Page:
I chose to study Medicine mainly under the influence of an elder brother, William, a graduate in Medicine at St Andrews some years earlier. In the cold, forbidding, greyness of St Andrews – with its dedication to “causes purely spiritual and intellectual, to religion and learning” (Andrew Lang) – I learned, for the first time, the joys of substituting hard, disciplined study for the indulgence of day-dreaming. Undergraduate prizes seemed to confirm that I was working harder than my colleagues in a new-found love affair with knowledge. An important catalyst in my conversion to scholarship was my first year encounter with Professor D’Arcy Wentworth Thompson, last of the great Victorian polymaths, author inter alia of the classic allometric study “On Growth and Form”, and an intellectual giant if ever there was one.
I met Hilary Vaughan at a Student Ball in 1944 and we married in the summer of 1946, as soon as I graduated. I joined the Physiology Department under Professor R.C. Garry in October 1946 and Hilary, completing her degree in Biochemistry, was the best student I ever had. Had she chosen a sectarian approach to study she would have become a visible star but her eclectic pursuit of knowledge and her unwavering support for her family led her to study law and choose poetry as a distillate of her wisdom. Intellectually she was the most exciting person I have ever known and, quite simply, the mainspring of my life until she died in 1986.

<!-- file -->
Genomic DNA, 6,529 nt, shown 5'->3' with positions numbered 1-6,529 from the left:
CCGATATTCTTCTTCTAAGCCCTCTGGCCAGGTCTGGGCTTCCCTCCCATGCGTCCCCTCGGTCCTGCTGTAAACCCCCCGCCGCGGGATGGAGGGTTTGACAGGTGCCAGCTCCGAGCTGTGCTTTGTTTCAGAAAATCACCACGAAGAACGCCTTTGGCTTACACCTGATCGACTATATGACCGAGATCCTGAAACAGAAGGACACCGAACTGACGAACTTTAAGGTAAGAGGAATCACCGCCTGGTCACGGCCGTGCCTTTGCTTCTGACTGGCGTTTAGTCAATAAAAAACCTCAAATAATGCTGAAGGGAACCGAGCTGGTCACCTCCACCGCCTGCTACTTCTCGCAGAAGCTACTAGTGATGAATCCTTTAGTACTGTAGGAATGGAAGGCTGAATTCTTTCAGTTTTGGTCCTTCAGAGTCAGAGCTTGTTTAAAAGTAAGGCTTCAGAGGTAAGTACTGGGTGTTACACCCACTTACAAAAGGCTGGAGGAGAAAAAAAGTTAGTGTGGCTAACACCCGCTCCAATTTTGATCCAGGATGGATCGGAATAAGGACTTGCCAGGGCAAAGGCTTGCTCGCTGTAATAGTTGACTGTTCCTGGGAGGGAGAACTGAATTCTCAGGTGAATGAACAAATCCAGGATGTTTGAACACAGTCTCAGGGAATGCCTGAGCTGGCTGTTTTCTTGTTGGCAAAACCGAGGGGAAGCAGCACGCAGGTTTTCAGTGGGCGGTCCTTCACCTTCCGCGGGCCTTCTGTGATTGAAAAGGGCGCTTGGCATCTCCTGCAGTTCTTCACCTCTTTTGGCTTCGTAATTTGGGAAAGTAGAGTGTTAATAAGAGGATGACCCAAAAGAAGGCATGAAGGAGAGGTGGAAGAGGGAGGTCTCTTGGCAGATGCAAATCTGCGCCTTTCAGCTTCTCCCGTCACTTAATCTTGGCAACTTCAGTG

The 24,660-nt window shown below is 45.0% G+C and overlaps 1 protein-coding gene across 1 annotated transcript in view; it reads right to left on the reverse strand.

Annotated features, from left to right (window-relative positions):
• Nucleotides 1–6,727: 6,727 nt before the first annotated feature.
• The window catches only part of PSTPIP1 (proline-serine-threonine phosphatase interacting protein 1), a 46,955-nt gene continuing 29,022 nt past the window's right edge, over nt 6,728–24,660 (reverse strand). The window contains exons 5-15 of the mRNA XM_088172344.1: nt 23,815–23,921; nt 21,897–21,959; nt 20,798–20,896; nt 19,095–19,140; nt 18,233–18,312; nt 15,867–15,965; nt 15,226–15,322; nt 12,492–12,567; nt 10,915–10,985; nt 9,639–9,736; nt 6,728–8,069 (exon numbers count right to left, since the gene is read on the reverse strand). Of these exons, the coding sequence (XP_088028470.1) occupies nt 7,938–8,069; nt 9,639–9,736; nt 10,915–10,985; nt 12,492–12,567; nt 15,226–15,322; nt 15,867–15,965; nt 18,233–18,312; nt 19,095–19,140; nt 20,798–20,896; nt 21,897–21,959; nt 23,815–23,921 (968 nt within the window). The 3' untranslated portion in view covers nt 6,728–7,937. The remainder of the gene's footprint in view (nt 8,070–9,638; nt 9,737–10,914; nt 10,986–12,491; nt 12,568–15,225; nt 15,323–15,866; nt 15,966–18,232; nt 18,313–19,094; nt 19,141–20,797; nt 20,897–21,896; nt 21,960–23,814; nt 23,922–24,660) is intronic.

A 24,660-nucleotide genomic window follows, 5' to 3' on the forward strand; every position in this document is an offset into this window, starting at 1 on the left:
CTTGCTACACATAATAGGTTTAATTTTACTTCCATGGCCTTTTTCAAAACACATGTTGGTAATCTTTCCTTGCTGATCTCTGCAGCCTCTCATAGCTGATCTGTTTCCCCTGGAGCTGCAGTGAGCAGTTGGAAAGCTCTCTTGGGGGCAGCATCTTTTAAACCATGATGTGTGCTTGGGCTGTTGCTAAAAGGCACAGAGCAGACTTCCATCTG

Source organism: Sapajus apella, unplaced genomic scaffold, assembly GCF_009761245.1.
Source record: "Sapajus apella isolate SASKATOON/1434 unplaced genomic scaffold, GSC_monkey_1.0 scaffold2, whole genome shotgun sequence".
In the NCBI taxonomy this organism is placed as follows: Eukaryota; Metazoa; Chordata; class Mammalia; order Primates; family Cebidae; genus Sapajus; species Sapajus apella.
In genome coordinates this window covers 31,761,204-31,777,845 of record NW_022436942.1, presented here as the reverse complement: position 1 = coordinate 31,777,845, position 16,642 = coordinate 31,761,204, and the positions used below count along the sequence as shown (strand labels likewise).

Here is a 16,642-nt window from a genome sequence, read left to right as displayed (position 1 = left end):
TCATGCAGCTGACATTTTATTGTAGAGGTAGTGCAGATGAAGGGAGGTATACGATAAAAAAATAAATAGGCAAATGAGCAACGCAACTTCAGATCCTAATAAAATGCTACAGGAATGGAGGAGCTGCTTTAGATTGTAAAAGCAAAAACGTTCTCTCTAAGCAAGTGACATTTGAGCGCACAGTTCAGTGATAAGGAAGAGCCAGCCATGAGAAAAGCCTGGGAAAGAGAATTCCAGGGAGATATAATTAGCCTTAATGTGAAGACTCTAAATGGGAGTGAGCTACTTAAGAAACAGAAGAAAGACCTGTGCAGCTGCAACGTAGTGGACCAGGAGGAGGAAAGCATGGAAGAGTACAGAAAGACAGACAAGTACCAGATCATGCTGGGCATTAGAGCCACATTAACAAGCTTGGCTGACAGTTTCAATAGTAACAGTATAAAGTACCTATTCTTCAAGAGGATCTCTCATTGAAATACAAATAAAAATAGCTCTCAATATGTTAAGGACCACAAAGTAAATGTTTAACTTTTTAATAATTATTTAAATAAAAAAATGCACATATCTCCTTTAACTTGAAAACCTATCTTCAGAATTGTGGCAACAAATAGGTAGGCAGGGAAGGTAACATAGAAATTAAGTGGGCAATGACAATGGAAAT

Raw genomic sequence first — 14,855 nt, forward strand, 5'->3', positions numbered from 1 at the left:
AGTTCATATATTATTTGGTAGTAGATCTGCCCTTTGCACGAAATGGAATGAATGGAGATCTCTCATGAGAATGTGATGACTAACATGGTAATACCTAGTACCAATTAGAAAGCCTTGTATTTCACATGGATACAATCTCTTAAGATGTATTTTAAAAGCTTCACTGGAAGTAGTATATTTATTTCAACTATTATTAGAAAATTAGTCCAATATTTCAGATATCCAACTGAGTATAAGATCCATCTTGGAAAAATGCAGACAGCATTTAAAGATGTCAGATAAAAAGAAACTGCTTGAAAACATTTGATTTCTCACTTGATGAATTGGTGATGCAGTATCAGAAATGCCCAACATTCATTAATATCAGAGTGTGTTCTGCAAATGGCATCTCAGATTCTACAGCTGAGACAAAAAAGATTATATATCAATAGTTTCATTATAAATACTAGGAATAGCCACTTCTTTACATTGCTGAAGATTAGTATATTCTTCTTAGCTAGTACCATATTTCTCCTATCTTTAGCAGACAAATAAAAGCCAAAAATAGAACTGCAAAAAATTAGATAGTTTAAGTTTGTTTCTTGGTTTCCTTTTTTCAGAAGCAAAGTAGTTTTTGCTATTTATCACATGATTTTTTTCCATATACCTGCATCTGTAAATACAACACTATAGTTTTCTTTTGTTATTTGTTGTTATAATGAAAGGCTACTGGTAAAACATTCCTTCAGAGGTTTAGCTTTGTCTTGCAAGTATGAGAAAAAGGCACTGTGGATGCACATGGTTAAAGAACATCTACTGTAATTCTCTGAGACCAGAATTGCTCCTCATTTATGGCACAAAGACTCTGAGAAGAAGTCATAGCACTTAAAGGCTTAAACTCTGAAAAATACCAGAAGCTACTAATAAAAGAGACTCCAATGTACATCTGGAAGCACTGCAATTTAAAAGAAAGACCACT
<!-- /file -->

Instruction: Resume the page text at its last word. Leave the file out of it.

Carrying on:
My first year of research in Garry’s laboratory introduced me to some simple ideas which, in a variety of ways, have dominated my thinking ever since. Garry was trying to find out how the intestine was able to absorb sugars selectively. Na iodoacetate treatment eliminated selective absorption and Verzar had deduced that the selectivity was based on phosphorylation. Learning that Garry’s research student was showing that iodoacetate destroyed the intestinal epithelium, I wondered if iodoacetate was a general poison. What did it do to blood pressure, for example? When I developed the technology to show that, in rats, iodoacetate rapidly and irreversibly reduced the blood pressure to about 40 mm Hg, I was faced with the question which has influenced my thinking ever since: when and to what extent does local blood flow act as a metabolic throttle?